This feast reminds us that whatever earthly powers may do or ask of us, Christ is the true king that should reign in our hearts. Here are 5 things about this feast you may not have known:
1) It was instituted less than 100 years ago in 1925
In the aftermath of the First World War, in the midst of the rise of Communism in Russia, and during the 16th centenary of the Council of Nicaea (325), Pope Pius XI instituted the feast in his 1925 encyclical Quas Primas, though its first celebration took place in 1926.
2) It was first celebrated on Halloween in 1926
It was originally observed the last Sunday of October (just before All Saints Day) which, in 1926, happened to be October 31st. Pope Paul VI moved it to the last Sunday of the liturgical year
3) The feast was a response to the rise of secularization, atheism, and communism
While the world was increasingly telling Christians they must compartmentalize their religion and give their highest allegiance to the government, Pope Pius XI wrote regarding the feast:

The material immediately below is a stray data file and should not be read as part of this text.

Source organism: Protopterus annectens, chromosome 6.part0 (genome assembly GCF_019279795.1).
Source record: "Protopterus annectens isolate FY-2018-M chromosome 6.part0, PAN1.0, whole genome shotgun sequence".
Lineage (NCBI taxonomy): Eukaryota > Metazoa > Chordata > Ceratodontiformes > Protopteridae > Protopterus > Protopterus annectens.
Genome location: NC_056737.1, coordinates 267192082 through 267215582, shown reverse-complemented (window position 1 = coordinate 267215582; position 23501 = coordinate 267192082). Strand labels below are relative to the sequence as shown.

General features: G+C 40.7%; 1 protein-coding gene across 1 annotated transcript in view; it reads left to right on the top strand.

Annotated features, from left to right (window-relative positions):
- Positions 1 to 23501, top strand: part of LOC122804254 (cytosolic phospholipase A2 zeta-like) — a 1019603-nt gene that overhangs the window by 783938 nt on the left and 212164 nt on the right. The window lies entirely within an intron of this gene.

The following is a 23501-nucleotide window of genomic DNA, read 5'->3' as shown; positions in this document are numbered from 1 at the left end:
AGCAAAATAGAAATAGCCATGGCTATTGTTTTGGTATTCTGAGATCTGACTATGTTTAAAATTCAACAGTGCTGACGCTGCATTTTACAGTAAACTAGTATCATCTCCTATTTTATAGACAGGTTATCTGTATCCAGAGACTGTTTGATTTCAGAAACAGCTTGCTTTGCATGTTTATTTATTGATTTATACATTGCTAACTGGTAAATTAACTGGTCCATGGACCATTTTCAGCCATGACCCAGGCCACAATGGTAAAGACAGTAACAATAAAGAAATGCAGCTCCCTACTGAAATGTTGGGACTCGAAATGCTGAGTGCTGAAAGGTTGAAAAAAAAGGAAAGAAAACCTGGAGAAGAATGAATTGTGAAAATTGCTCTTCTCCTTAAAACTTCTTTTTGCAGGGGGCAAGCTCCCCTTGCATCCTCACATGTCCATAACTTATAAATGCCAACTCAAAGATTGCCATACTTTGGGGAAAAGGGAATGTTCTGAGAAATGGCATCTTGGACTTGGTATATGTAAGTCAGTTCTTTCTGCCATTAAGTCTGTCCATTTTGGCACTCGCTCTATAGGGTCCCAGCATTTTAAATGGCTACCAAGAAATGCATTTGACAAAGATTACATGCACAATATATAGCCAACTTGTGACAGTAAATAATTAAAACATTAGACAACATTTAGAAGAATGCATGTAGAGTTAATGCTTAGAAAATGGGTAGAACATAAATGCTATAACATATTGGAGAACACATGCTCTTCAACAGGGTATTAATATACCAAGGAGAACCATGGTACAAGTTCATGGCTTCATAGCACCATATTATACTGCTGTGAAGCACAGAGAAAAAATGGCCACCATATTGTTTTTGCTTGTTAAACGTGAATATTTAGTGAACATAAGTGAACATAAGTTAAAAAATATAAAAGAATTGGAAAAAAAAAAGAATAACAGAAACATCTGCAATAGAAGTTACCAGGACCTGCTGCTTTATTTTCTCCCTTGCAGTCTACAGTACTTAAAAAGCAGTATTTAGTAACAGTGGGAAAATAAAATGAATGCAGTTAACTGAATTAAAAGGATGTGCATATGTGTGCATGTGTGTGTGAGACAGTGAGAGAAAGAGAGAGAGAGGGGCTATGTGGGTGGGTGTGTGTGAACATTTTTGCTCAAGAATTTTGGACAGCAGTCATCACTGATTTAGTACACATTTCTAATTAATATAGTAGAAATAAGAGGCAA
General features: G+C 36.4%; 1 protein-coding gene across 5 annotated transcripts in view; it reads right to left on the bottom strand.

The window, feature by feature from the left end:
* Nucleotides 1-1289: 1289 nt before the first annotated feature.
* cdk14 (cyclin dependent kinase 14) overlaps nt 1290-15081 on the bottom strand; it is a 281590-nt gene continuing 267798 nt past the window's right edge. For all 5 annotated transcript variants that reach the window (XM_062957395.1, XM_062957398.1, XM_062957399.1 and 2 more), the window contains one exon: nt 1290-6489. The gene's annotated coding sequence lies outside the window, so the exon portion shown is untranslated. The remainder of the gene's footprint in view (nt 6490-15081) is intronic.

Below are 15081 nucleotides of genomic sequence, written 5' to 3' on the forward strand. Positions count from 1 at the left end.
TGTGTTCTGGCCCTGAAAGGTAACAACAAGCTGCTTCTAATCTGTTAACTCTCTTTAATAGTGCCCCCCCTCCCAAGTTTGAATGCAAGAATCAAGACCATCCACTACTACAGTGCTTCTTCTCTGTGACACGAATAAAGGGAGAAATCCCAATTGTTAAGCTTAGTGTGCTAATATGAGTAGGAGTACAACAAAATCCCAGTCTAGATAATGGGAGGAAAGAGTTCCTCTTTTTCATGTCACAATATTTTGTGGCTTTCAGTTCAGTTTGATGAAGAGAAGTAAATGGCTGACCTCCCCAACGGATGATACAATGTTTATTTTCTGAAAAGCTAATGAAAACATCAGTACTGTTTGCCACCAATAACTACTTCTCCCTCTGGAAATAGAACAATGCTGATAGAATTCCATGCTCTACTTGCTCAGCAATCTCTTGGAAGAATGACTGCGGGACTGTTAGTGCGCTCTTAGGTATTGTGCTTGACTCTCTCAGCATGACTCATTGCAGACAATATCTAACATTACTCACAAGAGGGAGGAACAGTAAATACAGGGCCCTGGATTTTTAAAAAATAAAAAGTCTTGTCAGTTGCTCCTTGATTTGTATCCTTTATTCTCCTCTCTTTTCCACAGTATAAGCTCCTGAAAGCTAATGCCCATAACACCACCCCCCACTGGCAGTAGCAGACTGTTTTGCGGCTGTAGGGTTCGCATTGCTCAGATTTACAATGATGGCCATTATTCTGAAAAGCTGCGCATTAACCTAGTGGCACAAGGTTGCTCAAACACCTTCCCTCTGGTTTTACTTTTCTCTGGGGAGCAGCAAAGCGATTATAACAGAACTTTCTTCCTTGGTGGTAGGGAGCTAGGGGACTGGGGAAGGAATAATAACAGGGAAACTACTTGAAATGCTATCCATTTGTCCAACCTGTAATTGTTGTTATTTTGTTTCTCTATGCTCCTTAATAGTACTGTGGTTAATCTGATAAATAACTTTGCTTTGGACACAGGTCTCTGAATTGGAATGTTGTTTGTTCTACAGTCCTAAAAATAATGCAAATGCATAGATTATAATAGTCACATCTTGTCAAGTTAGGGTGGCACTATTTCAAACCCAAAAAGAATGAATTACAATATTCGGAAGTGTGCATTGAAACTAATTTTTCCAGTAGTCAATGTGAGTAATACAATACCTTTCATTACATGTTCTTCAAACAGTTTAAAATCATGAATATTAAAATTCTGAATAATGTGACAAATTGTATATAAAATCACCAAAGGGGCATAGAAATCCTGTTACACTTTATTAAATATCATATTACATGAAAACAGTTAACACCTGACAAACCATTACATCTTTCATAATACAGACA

If to Christ our Lord is given all power in heaven and on earth; if all men, purchased by his precious blood, are by a new right subjected to his dominion; if this power embraces all men, it must be clear that not one of our faculties is exempt from his empire. He must reign in our minds, which should assent with perfect submission and firm belief to revealed truths and to the doctrines of Christ. He must reign in our wills, which should obey the laws and precepts of God. He must reign in our hearts, which should spurn natural desires and love God above all things, and cleave to him alone. (Quas Primas, 33)
4) Despite its recent Catholic origins, the feast is celebrated by many Protestants
Even though it was created by a pope less than a hundred years ago, some Anglicans, Lutherans, Methodists, and Presbyterians celebrate the feast.
5) The “Christ the King” statue in Poland is the largest statue of Jesus in the world
At 33 meters tall (one meter for each year of Jesus’ earthly life), the Christ the King statue is 3 meters taller than the Christ the Redeemer in Rio de Janeiro, Brazil.